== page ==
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Advocate Tip: Communicating With Parents About Their Services

When children are placed in the Temporary Managing Conservatorship of the State, CPS is required to provide parents with services to alleviate the issues that brought the children into custody. One of the expectations of a CASA Advocate is to provide a recommendation to the court about whether or not children should return to the care of their parents. In order to provide a recommendation that is in the best interest of the children, Advocates need to communicate with parents about the services they are required to complete.

Obtaining Information

One of the first steps in providing recommendations on the children’s permanency is to obtain a copy of the Family Plan of Service. The Family Plan of Service should outline all of the tasks and services that the parents will need to complete in order for their children to be returned to their custody. Once an Advocate is aware of the services the parents need to complete, they can begin talking to them about their progress with those services. Advocates should ask parents which services they have begun, as well as determine which others they may still need to complete.


In addition to speaking with the parents about their services, Advocates should also follow up with the service providers. Advocates should make an effort to verify that parents are engaged in their services and ask about their progress. Advocates can ask how many classes/sessions the parent has attended, whether or not the parent actively participates in the classes/sessions, or if the service provider has seen any improvements. In addition to speaking with service providers, Advocates should also follow up with the caseworker to obtain information about the parent’s progress. The caseworker can provide information regarding any changes in service providers or additional services that may have been added to the Family Plan of Service.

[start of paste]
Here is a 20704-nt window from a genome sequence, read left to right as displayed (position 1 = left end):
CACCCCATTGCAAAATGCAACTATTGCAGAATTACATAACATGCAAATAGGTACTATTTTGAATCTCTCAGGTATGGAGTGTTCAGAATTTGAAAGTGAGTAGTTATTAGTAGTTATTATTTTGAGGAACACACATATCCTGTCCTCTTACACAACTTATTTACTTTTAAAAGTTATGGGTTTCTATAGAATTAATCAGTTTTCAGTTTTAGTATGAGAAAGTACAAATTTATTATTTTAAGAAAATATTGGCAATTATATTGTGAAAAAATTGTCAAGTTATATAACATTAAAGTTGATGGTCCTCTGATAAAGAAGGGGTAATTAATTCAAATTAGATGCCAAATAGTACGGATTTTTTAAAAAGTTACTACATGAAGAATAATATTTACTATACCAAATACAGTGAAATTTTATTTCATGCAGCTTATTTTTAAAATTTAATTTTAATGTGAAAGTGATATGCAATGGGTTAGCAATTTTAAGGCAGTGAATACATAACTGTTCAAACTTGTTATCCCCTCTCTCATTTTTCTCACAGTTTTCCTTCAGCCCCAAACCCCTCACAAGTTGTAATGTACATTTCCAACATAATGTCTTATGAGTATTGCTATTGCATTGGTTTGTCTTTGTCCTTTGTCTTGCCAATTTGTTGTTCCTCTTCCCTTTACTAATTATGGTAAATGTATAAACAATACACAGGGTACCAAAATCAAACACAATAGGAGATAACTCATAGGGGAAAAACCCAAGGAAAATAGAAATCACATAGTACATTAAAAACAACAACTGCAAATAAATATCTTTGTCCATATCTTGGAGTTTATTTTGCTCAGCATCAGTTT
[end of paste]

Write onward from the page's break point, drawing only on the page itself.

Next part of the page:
Remember that in order for Advocates to obtain information from the service providers, parents will need to sign the Authorization and Release form. Without this form, service providers will not be able to provide Advocates with information regarding the parents; however, signing the form is completely voluntary and parents are not obligated to do so. If a parent refuses to sign the release form, Advocates should still follow up with the caseworker about any services the parent may have completed.

  1. What questions should Advocates ask the parent’s service providers?
  2. True or False. Parents do not have to sign the Authorization and Release form.
  3. Why is it important for Advocates to talk to parents about their services?

To receive 1 hour worth of training credit, read the above article and submit answers to the accompanying training questions to Elisabeth Reise at